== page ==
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14 more billionaires sign the Giving Pledge

They’re the latest to join Bill Gates’s effort to get the super-wealthy to commit to giving away half of their wealth before they die.

14 more billionaires sign the Giving Pledge
[Photo: Weenee/iStock]

The list of billionaires who’ve committed to intentionally spending down their fortunes continues to expand. In this case that means more cash will be available for social good. Fourteen new mega-wealthy philanthropists have signed The Giving Pledge, an annual commitment that signals their intention to give the majority of their wealth away to charity within their lifetime.

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That number should sound familiar. It’s exactly as many folks as committed last year, and represents an annual allotment that’s stayed pretty steady in recent years (in 2016, for instance, 17 folks joined up).

In total, Giving Pledge members include 183 deep-pocketed donors from 22 countries. The idea started in 2010 when Bill and Melinda Gates and Warren Buffet rallied 40 people to signal their commitment. The idea, of course, is to show the super-rich that such generosity isn’t abnormal—it should be expected. In this case, membership definitely has its privileges but also in a way that benefits all: Those who join typically become part of a philanthropic roundtable, with members coaching each other in how to best make an impact, and holding group strategy sessions that might boost everyone’s learning curve.

[Photo: Weenee/iStock]

The overall philosophy is something many successful business folks can appreciate. If you’re willing to spend more up front to change the world, you’ll likely save successive generations serious and potentially more expensive headaches. Many pledgers operate in fields where their funds can also make the most impact per dollar, adding an important source of wealth to the developing world.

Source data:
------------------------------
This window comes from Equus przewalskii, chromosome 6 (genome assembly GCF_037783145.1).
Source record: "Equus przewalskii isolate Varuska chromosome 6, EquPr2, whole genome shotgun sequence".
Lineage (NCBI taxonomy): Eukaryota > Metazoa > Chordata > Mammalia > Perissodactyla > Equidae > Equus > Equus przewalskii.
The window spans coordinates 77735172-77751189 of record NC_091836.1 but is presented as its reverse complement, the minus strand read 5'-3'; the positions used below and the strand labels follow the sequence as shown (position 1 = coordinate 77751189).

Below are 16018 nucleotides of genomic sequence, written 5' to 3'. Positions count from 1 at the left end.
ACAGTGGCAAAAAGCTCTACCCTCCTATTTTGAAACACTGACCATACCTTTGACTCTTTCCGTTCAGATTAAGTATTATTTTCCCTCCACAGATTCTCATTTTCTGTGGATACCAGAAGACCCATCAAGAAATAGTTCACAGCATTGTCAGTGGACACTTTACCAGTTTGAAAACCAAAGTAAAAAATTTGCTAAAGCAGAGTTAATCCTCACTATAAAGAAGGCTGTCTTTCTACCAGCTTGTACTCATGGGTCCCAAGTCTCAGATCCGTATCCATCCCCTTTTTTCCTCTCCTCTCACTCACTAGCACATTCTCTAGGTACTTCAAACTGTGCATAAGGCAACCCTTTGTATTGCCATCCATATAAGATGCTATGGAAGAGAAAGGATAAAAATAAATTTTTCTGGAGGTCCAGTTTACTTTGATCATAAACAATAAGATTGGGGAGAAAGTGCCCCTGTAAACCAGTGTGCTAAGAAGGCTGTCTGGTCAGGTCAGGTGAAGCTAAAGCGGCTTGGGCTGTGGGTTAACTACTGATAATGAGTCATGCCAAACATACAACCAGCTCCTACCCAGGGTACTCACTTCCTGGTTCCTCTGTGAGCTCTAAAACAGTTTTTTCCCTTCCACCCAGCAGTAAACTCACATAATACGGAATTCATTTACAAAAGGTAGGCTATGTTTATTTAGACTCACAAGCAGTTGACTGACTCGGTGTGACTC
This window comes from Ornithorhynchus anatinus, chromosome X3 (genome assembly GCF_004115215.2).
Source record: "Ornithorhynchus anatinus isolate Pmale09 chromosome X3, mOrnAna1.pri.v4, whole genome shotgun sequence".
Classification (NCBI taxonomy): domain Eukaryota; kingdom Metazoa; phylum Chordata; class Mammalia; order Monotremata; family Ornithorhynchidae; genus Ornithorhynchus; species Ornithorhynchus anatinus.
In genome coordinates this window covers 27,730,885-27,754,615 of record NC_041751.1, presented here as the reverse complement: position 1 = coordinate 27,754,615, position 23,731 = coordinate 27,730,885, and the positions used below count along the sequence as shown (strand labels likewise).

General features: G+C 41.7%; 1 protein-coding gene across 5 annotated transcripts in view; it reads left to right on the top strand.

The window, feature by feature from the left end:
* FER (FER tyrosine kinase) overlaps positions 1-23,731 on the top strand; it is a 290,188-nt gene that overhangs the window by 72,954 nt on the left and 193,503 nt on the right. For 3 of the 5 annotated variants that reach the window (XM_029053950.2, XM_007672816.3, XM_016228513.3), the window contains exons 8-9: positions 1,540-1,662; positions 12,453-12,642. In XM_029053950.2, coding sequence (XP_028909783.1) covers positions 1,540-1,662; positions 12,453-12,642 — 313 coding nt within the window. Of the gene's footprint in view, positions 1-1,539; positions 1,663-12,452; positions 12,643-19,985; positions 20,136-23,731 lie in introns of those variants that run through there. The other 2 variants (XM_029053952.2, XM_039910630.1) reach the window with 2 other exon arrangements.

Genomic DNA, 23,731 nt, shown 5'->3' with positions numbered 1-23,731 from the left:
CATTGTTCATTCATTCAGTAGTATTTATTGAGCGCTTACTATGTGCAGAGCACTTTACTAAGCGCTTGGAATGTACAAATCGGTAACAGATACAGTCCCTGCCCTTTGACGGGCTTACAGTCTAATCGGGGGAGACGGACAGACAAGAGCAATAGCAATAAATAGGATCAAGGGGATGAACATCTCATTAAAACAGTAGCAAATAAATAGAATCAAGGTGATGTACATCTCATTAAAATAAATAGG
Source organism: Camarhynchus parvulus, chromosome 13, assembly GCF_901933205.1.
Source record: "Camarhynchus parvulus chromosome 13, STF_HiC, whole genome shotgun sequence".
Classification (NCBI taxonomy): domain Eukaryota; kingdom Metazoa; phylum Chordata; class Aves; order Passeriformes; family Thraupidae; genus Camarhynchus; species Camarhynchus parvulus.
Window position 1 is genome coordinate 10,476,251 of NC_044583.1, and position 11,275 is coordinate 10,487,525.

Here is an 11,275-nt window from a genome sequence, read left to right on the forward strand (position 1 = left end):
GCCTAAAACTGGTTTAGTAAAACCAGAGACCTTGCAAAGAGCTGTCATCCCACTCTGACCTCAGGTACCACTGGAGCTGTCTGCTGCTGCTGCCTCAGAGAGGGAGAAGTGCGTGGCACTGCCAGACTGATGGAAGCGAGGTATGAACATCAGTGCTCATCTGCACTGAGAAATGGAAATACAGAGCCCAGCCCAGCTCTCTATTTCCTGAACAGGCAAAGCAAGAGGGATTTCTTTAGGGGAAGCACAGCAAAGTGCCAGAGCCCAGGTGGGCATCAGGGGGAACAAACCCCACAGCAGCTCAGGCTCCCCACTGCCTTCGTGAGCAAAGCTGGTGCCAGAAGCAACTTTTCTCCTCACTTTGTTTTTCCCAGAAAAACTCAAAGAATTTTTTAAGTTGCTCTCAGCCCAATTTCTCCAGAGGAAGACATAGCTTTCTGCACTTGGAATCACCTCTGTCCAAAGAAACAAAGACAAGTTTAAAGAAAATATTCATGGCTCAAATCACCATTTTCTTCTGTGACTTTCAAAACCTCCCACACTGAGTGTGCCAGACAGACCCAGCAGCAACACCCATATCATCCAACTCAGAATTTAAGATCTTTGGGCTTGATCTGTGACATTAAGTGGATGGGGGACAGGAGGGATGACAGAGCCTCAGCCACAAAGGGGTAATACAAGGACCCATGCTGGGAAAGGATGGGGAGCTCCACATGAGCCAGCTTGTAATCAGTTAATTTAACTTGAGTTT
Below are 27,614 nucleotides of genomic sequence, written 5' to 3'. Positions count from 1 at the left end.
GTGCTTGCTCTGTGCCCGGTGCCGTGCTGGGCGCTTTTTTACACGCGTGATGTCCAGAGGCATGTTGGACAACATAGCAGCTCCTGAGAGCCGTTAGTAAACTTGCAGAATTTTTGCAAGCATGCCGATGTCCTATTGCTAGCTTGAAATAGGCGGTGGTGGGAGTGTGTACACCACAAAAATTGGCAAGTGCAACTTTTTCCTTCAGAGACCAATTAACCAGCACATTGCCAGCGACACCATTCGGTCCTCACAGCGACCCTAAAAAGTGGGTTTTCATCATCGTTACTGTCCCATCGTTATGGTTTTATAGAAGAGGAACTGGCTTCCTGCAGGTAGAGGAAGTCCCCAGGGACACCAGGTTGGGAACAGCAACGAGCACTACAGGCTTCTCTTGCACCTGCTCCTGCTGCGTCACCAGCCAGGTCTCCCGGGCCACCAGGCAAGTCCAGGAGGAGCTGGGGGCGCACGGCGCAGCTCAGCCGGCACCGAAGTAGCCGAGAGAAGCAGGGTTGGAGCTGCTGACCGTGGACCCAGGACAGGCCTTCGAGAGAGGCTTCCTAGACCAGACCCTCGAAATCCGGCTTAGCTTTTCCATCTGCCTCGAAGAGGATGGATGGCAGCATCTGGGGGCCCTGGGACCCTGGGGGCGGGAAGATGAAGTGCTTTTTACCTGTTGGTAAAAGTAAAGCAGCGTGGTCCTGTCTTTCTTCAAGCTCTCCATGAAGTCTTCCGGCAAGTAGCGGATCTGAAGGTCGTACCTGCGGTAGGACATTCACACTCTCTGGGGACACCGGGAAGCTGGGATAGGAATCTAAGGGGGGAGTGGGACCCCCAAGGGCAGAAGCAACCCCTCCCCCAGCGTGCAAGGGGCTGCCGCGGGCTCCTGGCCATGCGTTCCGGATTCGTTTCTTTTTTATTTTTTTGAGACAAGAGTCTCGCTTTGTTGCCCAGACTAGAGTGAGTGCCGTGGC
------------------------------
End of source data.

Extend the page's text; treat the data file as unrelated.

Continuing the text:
The core philanthropic topics that the new class supports vary widely but include improving educational access, alleviating poverty, and funding more medical and healthcare research, among other things listed in a press release. New signatories include Aneel and Allison Bhusri. (He is the cofounder and CEO of Workday, an enterprise software company and longtime partner at Silicon Valley VC firm Greylock. She is the founder and a partner of Lemonade Capital, which invests in entrepreneurs trying to solve world-changing problems, and a part of the Broadway Angels investment group.) They’re joined by folks who have made their money in all manner of industries, from H-E-B supermarket magnate Charles Butt, to LinkedIn cofounder Reid Hoffman (also a Greylock partner) and his wife, Michelle Yee, who has worked as a speech disorder specialist and already serves on the advisory committee for disability rights with the Human Right Watch.

Overall, 9 of this year’s 14 signatories are from the United States with other magnates from Canada, India, and United Arab Emirates also joining the fold. The capital won’t be spent within any specific geographic boundaries, but in spite of them. The goal of Giving Pledgers is really to fund improvements that governments or other philanthropic players might not be able to afford or negotiate for alone with the aim of improving humanity wherever possible. Part of the reason for the international roster is to remind everyone we’re sharing this world and always stronger when working together.

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About the author

Ben Paynter is a senior writer at Fast Company covering social impact, the future of philanthropy, and innovative food companies. His work has appeared in Wired, Bloomberg Businessweek, and the New York Times, among other places.

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